Experts say that elected officials routinely outsource public services to private contractors because it lets them avoid responsibility for unpopular actions like busting unions and cutting workers’ wages.
“It’s very much easier for private contractors to union bust because they’re not democratically accountable,” says Donald Cohen, founder of In the Public Interest and co-author of the new book The Privatization of Everything.
While unions are making progress in the South in securing collective bargaining rights for bus drivers, many recently organized bus drivers across the country face a new threat: privatization.
This week in Reno, Nevada, bus drivers are celebrating a major victory in a strike against a private bus contractor as they reach a tentative agreement. After first walking off the job in August for 10 days against the contractor, Keolis, over attempts to cut their long-standing union contract, drivers went on strike for another 25 days beginning in late September.
The August strike helped Reno bus drivers, members of Teamsters Local 533, defeat the company’s proposal to take away union-provided health care and force workers to opt in to an inferior plan. Keolis attempted to do away with a seniority bidding system that gave workers the freedom to choose when they worked, making lives difficult for many bus drivers in Reno.
“Keolis hasn’t changed its stripes and is still doing everything in its power to take rights away from your city bus drivers,” said Teamsters Local 533 President Gary Watson. “They have bid routes so poorly that drivers have to choose if they go to the bathroom or keep the route on time. Working [parents] under their bid system will not be able to get off and take care of their children.”
Keolis did not respond to a request for comment from Capital & Main. However, Keolis previously denied that its bidding system harmed its workers. Instead, Keolis took to the press repeatedly to accuse the union of lying and claim it wasn’t bargaining in good faith.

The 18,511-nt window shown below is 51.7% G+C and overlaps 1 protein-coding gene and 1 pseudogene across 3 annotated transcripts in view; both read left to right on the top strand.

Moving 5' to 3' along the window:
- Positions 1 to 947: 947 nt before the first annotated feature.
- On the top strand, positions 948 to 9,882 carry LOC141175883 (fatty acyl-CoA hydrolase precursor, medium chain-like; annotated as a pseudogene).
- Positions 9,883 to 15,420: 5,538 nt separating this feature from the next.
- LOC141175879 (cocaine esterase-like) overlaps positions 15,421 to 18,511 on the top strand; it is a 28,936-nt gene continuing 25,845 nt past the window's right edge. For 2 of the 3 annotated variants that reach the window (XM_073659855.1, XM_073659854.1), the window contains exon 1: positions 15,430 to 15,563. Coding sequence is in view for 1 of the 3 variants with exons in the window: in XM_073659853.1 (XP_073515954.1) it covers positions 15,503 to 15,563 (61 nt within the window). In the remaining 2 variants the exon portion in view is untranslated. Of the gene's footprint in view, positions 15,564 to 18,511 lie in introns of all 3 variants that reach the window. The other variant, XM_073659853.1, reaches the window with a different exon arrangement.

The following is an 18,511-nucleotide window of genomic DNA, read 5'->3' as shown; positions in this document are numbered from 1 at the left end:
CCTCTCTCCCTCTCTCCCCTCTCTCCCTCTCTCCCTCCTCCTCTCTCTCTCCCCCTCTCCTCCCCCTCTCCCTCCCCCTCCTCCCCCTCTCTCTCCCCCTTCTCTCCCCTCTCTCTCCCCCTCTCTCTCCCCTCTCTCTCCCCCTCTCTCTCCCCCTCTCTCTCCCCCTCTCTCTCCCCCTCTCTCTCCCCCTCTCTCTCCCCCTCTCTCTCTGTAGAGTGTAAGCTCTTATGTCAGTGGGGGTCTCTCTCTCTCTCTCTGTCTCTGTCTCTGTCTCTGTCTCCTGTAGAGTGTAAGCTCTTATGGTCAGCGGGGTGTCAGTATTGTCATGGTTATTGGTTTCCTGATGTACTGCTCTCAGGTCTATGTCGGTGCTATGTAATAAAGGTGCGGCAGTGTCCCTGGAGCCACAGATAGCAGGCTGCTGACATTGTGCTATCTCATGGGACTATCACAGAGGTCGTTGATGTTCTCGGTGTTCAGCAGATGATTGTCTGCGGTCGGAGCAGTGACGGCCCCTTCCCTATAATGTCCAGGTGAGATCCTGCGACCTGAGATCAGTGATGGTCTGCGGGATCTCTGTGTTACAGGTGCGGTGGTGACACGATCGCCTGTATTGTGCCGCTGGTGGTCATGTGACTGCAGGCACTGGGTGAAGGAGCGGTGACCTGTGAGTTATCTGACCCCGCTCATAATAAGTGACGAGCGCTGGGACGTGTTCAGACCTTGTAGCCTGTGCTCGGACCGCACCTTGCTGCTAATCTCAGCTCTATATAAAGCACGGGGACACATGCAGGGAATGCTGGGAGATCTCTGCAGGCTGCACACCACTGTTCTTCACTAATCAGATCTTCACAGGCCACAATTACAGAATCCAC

The Teamsters dug in and mobilized public support behind a campaign to get the local transit agency, the Regional Transportation Commission of Washoe County, to drop Keolis as a contractor. Teamsters Local 533 convinced nearby South Lake Tahoe to do away with using private transit contractors in 2017.
After 35 days of striking, the drivers won a major achievement this week when they reached a tentative agreement on scheduling, time off, and other issues. They celebrated the tentative agreement as a victory reflecting the union’s ability to mobilize the public behind it.
“Working class people need to know: It’s time for us to unite. Not only unite individually into unions, but unite as a whole to beat down this corporate attitude that they can just walk all over everybody.”
– Reno bus driver and Teamsters Local 533 Shop Steward Michael Lansborough
“Working class people need to know: It’s time for us to unite,” said Reno bus driver and Teamsters Local 533 Shop Steward Michael Lansborough. “Not only unite individually into unions, but unite as a whole to beat down this corporate attitude that they can just walk all over everybody.”
On Martha’s Vineyard off Cape Cod, Massachusetts, much like in Charlottesville, bus drivers couldn’t afford to live in the wealthy community on their wages. They won a historic first contract following a five-year battle with Florida-based contractor Transit Connection Inc. that ended with 28-day strikes that brought sightseeing almost to a halt in the tourist mecca in the summer of 2019.
The union contract raised wages for new hires from $16.50 an hour to $19.50 an hour effective Aug. 1 and then raised starting wages up to $20.50 an hour as of Aug. 1, 2021. The top rate on the contract also raised the highest wages that bus drivers could earn from $23.50 an hour to $25.00 as of Aug. 1, 2019, and to $27.50 an hour as of Aug. 1, 2021.
The contract also doubled pay for drivers on holidays, when tourism booms on the island. In addition, the contract included strong language reassuring workers that their jobs wouldn’t be outsourced in the future.
Given the role of public transit on Martha’s Vineyard, drivers say that they found allies even among some of the wealthiest people in the United States.
“We wouldn’t have won if it wasn’t for the solidarity of our neighbors and other allies, who rely on and support us year-round,” said bus driver Richard Townes.
This story first appeared at Capital & Main.